A Biopic of Painter Maria Lassnig Will Have Its World Premiere at the Berlinale
The film festival will also host nearly a dozen of Lassnig's experimental film works.
Maria Lassnig’s figurative paintings, whose jewel-like and pastel hues belie the heavy psychological states of her self-portraits and subject matter, were late to gain the attention they deserved from the art world. But even less attention was given to her experimental film practice, which she nurtured alongside her paintings throughout her career.
These moving image works, as well as a new posthumous biopic, will be the focus of the prestigious Berlinale film festival, which opens its 74th edition in the German capital this month. Anja Salomonowitz’s feature-length biographic film on Lassnig, called Sleeping with a Tiger (2024), will premiere in Berlin on February 17.
Ten of Lassnig’s short films will be shown concurrently as a part of the Berlinale’s Forum Special section; the program will include Lassnig’s earliest animated work, Encounter (1970), a one-minute stop-motion piece based on her drawings. The 1971 Art Education, which runs just under ten minutes, considers women’s woeful place in art history, not as master of artworks but as its subjects and muses. Other films, like Shapes, explore the relationship between the body, sensation, and movement, a key focus of her painting practice as well.
In the tragically comic work The Ballad of Maria Lassnig (1982), the artist emulates with childlike storytelling and poignant wit the story of her entire life. Green-screened into a stop animation of her own drawings, Lassnig sings melodic verses that detail her birth and childhood, right up to discovery of art, continuing towards the end of her life.
“My childhood was a real life drama,” she sings, gesturing her arms ironically with a flat singsong German. “The pots and pans went flying through the air… The poor child suffered from her parent’s war.” The artist died in 2014 at the age of 94.
The Berlinale’s section head, Barbara Wurm, described Lassnig’s film works as “delightful frictions, lively criticism, wonderful ideas, hand-drawn, and self-sung.”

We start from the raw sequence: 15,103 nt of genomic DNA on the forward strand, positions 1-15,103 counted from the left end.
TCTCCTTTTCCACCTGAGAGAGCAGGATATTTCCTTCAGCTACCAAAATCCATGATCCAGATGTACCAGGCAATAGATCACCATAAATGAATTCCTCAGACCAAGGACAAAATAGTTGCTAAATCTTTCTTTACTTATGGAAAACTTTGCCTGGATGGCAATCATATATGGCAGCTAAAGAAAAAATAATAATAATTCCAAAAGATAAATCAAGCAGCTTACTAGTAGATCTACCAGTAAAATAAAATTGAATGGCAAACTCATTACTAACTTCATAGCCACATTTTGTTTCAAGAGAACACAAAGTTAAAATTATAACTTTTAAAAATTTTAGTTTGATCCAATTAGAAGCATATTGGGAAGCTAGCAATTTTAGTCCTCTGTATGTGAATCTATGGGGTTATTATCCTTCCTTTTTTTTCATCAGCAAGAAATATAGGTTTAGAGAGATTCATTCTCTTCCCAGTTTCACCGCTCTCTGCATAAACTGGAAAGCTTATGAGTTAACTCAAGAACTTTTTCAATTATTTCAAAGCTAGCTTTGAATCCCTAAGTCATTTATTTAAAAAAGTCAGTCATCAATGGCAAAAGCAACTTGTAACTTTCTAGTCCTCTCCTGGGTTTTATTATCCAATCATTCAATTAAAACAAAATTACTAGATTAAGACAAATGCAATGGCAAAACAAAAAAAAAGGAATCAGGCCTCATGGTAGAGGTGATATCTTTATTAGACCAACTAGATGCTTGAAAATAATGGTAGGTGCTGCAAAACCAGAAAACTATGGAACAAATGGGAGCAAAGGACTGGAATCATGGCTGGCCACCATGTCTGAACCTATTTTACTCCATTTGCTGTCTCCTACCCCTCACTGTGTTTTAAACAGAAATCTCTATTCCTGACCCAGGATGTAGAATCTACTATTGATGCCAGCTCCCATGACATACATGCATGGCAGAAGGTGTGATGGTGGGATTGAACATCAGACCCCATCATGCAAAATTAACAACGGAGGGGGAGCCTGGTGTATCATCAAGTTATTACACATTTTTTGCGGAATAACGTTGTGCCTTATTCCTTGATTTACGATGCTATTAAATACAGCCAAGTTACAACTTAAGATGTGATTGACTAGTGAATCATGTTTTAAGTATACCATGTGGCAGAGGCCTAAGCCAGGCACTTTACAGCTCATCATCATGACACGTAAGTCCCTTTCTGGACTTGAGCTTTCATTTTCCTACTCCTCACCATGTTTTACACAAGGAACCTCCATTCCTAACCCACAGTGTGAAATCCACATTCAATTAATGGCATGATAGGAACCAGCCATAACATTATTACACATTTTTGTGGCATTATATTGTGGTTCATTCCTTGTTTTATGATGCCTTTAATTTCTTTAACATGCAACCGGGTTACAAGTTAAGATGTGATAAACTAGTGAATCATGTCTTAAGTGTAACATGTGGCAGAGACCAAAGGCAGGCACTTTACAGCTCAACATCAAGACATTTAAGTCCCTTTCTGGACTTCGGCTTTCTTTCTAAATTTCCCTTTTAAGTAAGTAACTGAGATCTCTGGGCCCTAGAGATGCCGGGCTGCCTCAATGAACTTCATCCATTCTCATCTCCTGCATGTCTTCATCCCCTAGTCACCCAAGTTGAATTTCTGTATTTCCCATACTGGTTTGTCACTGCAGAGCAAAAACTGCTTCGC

Sleeping with a Tiger, the biopic, charts the personal and artistic life of Lassnig (played Birgit Minichmayr), from her roots in rural South Austria to the art world of Vienna and its prestigious art academy. The film follows her rise to success, her relationships, and her navigation of the male-dominated cultural scene. The biopic presumably takes its title from Lassnig’s 1975 self-portrait of the same name, where she depicted herself embraced by the giant animal.
Studio scenes in the biopic also capture her emotionally and physical invested self-portraiture style that incorporated her theory of “body awareness.” Lassnig would tune into her body while painting, only depicting on the canvas what she could feel while she was working. This intense psychological process would sometimes involve lying on the floor across her blank canvas as she made her strokes. Often, her figures would have intense distortions or be missing body parts altogether. The effect is searing and Lassnig’s portraits offer a clear window into an interior world, consciousness, and the artist’s emotional states.
Born in 1919, Lassnig was a key figure in the postwar Vienna art scene. Like many of her male contemporaries, she was influenced by Abstract Expressionism and action painting, but also by Surrealism due to her time in Paris when she brushed shoulders with Paul Celan and Andre Breton.
Since her death, the artist has had major solo surveys at Kunstmuseum Basel (2018) and the Stedelijk Museum Amsterdam (2019). Her works and films are largely held in the collections of the Museum of Modern Art and the Albertina in Vienna. Her biography was published in 2022.
The Berlinale film festival runs from Thursday, February 15, through Sunday, February 25, 2024.
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